Presupposition, which like conversational implicature is another kind of pragmatic inference, refers to propositions whose truth is taken for granted in the utterance of a linguistic expression. The presupposed propositions enable more to be conveyed than is literaly said. Morevoer, presuppositions may communicate more or different information from what is literally said because they involve not just a single implication but a "family of implications," which derives from the fact that the presupposition is background, as Chierchia and McConnell-Ginet point out (1990: 24). Several cases of presupposition have been distinguished. A few representative cases and brief illustrative examples follow. Existence presupposition in definite descriptions, expressions like "The present king of France is bald," pressuposes that there exists a king of France.
Factive presupposition are typically associated with expressions that take a sentential subject or object: The object complements of such epistemic factives as know, realize, and the subject complements of mean, prove, be obvious are considered to be presupposed true, as are the complements of such emotive factives as regret, be glad, be surprised, and amaze, among others. Inchoative verbs also have complements presupposed to be true. Example: "Kyle forgot that Stan admires Kari" presupposes that Stan admires Kari. Wh-questions, cleft constructions, and iterative participles are also often associated with presuppositions, as are the counterfactive verb pretend and the counterfactual conditional of if-then constructions. Limitations of time prevent the presentation of examples for all these possibilities.
The connotations of certain lexical items may also reflect presuppositions. Such connotations enable more to be conveyed than is literally said because of the properties that language users attribute to the presumed intended referents of the words. A classic example of a connotation presupposition is assassinate. Saying "John assassinated Kennedy" presupposes that the killing was intentional, that Kennedy had political power, and that removing Kennedy from that power was the motivation behind the killing.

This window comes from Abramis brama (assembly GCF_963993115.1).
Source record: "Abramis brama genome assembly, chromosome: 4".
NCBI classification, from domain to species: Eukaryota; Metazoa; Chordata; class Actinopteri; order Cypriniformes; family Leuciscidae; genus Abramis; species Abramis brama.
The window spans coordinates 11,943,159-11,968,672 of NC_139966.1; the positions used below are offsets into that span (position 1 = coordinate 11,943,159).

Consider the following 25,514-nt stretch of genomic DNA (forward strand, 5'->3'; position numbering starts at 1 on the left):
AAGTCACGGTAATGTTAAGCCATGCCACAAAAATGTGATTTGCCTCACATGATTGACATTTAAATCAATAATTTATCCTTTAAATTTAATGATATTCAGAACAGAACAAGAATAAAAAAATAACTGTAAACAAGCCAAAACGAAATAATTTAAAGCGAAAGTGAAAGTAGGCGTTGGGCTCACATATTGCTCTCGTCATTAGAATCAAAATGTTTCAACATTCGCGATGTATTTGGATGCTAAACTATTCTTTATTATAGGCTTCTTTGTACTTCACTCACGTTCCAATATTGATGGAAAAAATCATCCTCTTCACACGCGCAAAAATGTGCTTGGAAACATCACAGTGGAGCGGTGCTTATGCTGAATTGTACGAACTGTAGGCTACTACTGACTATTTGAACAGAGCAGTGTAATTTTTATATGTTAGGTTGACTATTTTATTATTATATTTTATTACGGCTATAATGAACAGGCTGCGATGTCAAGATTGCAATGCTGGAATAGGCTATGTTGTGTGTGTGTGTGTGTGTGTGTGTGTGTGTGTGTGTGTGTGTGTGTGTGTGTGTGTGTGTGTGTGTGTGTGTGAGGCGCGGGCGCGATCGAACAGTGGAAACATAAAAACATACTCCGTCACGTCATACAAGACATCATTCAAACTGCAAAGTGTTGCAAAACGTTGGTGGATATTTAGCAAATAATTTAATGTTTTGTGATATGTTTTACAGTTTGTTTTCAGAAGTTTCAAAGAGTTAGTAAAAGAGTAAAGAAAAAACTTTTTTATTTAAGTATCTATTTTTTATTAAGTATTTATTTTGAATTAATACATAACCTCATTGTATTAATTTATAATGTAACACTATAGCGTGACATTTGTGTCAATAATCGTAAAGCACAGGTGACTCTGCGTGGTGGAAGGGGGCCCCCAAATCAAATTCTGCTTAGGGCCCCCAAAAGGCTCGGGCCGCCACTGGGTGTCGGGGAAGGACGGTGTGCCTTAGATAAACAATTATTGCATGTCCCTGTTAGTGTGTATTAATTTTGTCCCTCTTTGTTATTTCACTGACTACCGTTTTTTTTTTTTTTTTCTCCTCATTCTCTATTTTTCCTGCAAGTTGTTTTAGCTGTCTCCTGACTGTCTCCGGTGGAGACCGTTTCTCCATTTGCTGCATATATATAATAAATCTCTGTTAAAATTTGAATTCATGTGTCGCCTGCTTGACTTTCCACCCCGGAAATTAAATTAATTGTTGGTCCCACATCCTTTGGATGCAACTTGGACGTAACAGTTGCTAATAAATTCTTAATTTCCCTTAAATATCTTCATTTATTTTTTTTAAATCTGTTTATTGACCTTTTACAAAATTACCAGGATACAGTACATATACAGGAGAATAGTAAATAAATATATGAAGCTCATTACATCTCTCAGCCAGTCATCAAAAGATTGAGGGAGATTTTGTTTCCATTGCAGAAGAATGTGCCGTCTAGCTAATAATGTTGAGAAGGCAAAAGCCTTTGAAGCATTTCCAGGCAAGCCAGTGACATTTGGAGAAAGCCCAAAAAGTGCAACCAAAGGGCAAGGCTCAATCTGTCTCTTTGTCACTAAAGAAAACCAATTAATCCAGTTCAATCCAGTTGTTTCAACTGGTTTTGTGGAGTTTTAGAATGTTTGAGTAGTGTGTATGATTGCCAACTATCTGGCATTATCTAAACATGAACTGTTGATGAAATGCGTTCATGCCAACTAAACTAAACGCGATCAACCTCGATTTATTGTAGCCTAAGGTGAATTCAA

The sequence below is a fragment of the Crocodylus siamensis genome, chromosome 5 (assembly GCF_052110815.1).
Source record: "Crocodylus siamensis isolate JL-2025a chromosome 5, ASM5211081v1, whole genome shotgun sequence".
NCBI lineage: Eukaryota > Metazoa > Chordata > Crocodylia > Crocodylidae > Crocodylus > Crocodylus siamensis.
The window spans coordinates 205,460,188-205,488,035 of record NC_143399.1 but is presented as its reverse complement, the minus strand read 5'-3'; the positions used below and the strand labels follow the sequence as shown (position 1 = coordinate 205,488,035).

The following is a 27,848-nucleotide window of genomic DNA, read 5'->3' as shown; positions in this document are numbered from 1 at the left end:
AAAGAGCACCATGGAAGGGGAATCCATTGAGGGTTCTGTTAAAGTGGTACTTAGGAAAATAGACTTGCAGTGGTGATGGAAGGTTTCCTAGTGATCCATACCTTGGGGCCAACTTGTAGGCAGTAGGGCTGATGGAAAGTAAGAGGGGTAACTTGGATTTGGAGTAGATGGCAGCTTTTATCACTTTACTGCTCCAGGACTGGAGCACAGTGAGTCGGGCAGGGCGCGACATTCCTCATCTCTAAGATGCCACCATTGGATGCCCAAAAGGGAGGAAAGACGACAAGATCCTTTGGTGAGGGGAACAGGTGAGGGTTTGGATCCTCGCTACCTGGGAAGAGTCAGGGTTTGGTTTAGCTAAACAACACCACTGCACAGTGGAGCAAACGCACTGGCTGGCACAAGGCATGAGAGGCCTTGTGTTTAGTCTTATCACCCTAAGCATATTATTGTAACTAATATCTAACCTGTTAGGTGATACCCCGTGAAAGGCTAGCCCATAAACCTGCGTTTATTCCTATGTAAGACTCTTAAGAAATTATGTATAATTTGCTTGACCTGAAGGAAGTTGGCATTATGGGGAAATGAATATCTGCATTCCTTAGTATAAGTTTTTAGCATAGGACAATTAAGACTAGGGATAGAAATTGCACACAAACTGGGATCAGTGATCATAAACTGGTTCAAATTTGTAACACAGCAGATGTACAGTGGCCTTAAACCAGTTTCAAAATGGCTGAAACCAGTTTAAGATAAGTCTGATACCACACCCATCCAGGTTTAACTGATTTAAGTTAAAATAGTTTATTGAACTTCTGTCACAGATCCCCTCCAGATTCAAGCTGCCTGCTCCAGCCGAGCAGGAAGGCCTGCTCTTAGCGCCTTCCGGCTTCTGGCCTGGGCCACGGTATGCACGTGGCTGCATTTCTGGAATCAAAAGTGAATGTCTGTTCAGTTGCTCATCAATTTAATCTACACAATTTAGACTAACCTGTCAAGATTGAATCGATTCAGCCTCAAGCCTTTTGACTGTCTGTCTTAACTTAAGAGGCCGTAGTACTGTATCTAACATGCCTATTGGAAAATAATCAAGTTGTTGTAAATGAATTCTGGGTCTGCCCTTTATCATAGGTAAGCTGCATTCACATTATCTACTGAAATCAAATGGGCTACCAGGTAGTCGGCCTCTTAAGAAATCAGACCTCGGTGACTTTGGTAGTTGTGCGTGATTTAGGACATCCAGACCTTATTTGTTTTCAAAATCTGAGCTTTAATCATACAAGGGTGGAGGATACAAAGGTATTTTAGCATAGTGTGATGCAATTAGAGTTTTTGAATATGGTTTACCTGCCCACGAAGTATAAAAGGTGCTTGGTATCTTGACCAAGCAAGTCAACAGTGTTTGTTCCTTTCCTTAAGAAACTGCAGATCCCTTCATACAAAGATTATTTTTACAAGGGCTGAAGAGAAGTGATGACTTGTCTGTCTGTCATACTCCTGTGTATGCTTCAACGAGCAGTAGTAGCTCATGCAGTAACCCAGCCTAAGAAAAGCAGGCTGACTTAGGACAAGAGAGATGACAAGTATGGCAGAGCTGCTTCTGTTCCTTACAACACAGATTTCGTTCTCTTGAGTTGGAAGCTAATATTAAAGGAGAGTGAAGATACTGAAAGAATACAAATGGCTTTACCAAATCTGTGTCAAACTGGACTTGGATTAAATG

Indexical expressions, including deictic reference, also play a role in accounting for how either more or different information is conveyed than literally said. In his classic 1954 paper, Bar-Hillel argued that indexicality is an inherent property of language and that many of the declarative sentences people utter are indexical in that they involve implicit references to the speaker, hearer, time or place of utterance, etc., or the use of demonstratives, time adverbs, and tenses. The reference of indexical expressions containing words like I, me, you, here, then, now, this, etc., cannot be determined without taking into account the context of the utterance. Minimally, the context required for the interpretation of indexical expressions includes the time, place, speaker, and topic of the utterance.
The argument from "Two Dogmas" supplies the "missing" argument in the case for the inderminancy of translation. The argument plays a role in the indeterminacy thesis because Quine's reason for thinking that independent controls do not exist in translation takes its force from the argument that there are no linguistically neutral meanings. The absence of linguistically neutral meanings is a prerequiste for the indeterminacy of translation.
Throughout the essay, I will argue a hard line: the exact meaning of a speaker's utterance in a contextualized exchange is often indeterminate. Within the context of the analysis of the teacher-pupil exchange, I will argue for the superiority of interactional linguistics over speech act theory because it reduces the indeterminacy and yields a more principled interpretation, especially when the interactional approach is complemented by elements from other sociologically influenced methods, namely the ethnography of communication and Labovian sociolinguistics.
In Harris and Taylor's chapter on Plato's "Cratylus" in Landmarks in Linguistic Thought, Cratylus takes the position that the form and meaning of a word are inextricably related. For Cratylus, "everything," including Hermogenes, "has a right name of its own, which comes by nature" even though some people, like Hermogenes, are named incorrectly (Cratylus 383, as quoted in Harris and Taylor, p. 1).